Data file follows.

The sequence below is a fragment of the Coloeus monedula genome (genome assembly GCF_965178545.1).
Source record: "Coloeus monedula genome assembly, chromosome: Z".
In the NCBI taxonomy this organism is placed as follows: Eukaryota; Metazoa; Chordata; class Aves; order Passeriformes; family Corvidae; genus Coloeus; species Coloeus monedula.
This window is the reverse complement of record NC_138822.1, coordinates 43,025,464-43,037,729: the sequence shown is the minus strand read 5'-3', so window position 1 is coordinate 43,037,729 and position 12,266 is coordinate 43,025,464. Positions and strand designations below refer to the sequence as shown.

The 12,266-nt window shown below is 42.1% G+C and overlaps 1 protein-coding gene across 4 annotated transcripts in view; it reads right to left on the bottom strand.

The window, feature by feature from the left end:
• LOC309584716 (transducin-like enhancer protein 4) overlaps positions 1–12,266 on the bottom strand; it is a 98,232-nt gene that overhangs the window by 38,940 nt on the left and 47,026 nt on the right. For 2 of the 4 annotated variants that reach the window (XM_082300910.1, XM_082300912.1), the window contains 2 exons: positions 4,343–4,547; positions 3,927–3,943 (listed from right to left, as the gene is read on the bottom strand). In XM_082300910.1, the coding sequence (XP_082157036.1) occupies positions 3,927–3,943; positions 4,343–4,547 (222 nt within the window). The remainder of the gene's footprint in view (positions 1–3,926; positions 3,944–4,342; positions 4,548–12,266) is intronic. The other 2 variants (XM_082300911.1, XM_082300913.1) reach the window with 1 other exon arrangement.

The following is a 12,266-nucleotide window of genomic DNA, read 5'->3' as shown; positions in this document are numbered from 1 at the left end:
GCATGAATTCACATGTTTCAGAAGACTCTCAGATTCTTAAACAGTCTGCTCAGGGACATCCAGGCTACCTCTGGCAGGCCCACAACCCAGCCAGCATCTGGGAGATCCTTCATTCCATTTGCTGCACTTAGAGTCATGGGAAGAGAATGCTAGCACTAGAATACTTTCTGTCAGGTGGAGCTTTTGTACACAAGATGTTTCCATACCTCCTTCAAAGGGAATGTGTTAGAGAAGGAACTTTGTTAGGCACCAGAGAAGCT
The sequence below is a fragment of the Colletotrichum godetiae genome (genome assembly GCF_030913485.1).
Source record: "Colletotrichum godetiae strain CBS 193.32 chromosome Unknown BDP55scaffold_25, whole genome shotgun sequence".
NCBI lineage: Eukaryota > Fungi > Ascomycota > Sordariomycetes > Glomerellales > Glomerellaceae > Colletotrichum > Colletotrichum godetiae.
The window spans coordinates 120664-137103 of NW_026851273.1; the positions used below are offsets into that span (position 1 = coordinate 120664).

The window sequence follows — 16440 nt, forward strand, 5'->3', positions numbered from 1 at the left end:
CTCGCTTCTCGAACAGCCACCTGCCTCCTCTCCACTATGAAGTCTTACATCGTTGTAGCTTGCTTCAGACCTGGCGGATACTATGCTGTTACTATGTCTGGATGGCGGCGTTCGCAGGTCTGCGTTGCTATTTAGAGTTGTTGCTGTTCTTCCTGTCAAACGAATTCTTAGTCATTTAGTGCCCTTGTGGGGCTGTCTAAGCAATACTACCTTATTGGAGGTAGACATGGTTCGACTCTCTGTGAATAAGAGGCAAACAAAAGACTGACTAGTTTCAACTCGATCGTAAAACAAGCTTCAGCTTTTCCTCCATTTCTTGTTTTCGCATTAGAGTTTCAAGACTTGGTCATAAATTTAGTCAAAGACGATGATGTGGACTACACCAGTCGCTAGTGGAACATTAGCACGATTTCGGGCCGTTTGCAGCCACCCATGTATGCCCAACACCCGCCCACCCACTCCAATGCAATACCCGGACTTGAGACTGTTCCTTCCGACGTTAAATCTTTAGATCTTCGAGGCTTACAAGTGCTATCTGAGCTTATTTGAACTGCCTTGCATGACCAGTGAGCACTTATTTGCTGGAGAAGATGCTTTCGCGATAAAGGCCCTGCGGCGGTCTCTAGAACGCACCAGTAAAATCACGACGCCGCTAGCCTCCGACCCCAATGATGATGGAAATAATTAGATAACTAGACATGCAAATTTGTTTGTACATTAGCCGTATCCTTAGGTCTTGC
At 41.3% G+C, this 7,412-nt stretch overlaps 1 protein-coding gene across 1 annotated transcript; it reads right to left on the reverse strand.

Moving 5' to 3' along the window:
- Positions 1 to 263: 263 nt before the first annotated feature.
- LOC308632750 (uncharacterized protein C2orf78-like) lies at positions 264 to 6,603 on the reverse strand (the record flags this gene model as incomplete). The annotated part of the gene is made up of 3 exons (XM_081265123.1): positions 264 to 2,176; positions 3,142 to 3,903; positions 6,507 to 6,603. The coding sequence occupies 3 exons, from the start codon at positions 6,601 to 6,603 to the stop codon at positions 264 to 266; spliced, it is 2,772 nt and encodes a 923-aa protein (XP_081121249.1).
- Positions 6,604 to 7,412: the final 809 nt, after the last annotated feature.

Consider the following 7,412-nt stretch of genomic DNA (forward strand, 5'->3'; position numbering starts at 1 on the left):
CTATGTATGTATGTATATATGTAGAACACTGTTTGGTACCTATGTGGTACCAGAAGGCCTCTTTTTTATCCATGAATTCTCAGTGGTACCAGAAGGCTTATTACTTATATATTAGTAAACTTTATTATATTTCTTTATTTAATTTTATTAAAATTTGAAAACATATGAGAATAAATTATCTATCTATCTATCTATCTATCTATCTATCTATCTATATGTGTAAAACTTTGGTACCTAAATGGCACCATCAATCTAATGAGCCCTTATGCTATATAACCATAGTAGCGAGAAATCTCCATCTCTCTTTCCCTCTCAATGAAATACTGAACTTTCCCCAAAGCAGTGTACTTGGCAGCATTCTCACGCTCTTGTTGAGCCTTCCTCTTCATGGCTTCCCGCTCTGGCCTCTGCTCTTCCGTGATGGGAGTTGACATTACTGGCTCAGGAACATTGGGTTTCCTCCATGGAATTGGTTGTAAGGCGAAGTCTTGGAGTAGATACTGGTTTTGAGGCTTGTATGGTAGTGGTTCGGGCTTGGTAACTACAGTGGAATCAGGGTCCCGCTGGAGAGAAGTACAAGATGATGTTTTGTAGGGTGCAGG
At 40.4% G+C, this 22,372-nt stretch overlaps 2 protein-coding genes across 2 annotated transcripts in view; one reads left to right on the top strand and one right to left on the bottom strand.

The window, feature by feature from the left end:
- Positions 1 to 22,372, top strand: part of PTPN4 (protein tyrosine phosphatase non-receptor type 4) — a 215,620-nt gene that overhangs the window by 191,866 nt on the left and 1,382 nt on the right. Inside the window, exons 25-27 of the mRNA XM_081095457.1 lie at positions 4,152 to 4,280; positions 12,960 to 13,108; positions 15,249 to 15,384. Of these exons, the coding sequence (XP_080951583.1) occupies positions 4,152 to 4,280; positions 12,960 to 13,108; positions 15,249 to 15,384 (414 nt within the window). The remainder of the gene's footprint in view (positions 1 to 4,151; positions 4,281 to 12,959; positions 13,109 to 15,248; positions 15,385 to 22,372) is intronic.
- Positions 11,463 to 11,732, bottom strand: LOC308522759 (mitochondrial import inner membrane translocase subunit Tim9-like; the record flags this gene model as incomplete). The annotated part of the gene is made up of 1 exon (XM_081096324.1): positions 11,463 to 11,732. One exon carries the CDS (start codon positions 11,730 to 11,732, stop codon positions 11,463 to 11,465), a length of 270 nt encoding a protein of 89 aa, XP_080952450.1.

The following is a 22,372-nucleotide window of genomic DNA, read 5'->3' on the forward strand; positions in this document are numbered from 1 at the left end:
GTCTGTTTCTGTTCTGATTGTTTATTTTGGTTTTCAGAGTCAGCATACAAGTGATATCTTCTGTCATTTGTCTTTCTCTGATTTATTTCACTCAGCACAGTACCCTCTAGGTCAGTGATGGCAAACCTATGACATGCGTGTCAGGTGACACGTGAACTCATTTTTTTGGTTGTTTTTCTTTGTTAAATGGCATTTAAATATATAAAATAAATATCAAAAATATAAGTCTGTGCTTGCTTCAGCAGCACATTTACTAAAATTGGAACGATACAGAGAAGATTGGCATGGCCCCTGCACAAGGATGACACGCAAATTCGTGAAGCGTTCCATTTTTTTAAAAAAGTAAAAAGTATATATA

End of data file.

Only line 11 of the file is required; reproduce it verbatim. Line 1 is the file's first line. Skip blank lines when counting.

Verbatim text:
Source record: "Colletotrichum godetiae strain CBS 193.32 chromosome Unknown BDP55scaffold_25, whole genome shotgun sequence".